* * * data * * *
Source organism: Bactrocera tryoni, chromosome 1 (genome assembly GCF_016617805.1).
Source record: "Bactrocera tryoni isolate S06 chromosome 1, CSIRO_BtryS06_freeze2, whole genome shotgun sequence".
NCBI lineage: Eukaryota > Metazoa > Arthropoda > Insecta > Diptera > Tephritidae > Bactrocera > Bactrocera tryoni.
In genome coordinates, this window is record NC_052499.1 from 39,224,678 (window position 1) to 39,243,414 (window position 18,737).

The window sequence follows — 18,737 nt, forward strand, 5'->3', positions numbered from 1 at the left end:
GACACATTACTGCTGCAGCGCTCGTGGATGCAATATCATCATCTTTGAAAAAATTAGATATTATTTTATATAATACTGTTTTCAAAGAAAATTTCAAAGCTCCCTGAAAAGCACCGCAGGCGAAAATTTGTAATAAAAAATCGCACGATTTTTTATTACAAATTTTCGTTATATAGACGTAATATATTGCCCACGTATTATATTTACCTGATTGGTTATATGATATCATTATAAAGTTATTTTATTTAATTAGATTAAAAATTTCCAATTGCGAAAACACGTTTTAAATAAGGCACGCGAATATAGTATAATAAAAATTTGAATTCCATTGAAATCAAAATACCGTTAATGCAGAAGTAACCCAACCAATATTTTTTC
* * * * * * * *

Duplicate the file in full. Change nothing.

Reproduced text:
Source organism: Bactrocera tryoni, chromosome 1 (genome assembly GCF_016617805.1).
Source record: "Bactrocera tryoni isolate S06 chromosome 1, CSIRO_BtryS06_freeze2, whole genome shotgun sequence".
NCBI lineage: Eukaryota > Metazoa > Arthropoda > Insecta > Diptera > Tephritidae > Bactrocera > Bactrocera tryoni.
In genome coordinates, this window is record NC_052499.1 from 39,224,678 (window position 1) to 39,243,414 (window position 18,737).

The window sequence follows — 18,737 nt, forward strand, 5'->3', positions numbered from 1 at the left end:
GACACATTACTGCTGCAGCGCTCGTGGATGCAATATCATCATCTTTGAAAAAATTAGATATTATTTTATATAATACTGTTTTCAAAGAAAATTTCAAAGCTCCCTGAAAAGCACCGCAGGCGAAAATTTGTAATAAAAAATCGCACGATTTTTTATTACAAATTTTCGTTATATAGACGTAATATATTGCCCACGTATTATATTTACCTGATTGGTTATATGATATCATTATAAAGTTATTTTATTTAATTAGATTAAAAATTTCCAATTGCGAAAACACGTTTTAAATAAGGCACGCGAATATAGTATAATAAAAATTTGAATTCCATTGAAATCAAAATACCGTTAATGCAGAAGTAACCCAACCAATATTTTTTC